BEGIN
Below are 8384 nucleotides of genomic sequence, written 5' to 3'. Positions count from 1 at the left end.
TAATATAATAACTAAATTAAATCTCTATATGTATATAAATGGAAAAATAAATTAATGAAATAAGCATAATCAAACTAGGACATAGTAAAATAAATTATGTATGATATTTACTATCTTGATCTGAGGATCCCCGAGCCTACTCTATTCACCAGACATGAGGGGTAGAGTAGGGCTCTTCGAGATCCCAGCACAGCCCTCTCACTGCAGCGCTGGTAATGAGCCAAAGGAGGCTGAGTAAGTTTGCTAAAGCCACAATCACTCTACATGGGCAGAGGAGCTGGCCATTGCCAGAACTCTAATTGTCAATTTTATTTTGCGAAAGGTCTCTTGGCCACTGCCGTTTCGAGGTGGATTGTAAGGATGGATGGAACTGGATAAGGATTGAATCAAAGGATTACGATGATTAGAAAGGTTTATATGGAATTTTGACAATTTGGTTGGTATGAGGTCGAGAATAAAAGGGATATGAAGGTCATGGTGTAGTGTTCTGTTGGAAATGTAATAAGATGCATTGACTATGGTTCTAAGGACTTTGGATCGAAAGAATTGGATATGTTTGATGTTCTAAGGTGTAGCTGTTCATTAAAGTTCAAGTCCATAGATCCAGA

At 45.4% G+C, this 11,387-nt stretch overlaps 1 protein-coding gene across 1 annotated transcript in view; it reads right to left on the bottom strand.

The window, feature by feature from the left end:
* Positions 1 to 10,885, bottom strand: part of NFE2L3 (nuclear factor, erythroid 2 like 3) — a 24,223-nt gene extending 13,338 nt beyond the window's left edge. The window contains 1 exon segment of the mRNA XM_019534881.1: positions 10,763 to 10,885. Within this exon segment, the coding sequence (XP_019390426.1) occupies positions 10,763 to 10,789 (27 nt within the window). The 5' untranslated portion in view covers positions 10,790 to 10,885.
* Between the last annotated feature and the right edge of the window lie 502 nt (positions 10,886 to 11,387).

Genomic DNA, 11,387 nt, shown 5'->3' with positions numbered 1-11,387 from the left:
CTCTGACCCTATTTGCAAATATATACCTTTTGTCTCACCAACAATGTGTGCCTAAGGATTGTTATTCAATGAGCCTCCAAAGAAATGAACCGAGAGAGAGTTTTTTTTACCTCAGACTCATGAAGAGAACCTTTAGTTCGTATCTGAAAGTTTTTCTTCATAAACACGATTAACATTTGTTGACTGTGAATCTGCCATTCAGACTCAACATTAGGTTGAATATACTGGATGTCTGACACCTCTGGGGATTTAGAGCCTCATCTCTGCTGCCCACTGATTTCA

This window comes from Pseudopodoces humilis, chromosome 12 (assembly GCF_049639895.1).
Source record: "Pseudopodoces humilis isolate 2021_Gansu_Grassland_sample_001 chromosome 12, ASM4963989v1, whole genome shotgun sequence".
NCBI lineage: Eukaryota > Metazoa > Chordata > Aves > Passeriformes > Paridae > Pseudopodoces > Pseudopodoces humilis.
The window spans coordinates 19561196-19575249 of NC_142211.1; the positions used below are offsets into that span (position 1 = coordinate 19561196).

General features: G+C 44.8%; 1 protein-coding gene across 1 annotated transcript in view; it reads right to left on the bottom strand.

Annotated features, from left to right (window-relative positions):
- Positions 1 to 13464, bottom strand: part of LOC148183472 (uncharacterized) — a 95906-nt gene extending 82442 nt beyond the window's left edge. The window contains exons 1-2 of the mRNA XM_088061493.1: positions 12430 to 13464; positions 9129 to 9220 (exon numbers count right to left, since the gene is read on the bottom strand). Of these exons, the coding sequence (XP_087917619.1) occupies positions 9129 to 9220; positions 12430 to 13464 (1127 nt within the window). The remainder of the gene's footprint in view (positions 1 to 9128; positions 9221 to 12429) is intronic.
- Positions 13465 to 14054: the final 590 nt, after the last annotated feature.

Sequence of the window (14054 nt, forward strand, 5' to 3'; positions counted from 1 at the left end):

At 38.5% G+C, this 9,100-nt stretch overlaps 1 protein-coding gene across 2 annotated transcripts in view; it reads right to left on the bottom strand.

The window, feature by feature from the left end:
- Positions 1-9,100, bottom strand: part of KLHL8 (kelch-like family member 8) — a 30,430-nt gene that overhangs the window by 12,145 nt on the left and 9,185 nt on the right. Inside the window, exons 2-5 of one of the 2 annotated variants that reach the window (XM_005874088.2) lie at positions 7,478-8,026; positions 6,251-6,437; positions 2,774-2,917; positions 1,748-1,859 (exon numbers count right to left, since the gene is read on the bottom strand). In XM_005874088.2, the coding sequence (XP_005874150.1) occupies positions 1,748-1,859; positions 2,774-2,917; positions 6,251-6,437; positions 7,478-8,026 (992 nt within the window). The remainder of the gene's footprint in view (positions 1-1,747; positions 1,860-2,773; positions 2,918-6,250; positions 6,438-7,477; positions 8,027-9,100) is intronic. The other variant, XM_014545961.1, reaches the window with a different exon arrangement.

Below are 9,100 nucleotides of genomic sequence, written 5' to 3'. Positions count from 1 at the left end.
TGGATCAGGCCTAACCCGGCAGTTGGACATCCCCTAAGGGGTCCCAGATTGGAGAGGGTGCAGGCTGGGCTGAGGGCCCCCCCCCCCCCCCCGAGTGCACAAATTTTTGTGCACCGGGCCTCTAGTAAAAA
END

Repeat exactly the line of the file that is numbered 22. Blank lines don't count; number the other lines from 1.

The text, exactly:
TGGATCAGGCCTAACCCGGCAGTTGGACATCCCCTAAGGGGTCCCAGATTGGAGAGGGTGCAGGCTGGGCTGAGGGCCCCCCCCCCCCCCCCGAGTGCACAAATTTTTGTGCACCGGGCCTCTAGTAAAAA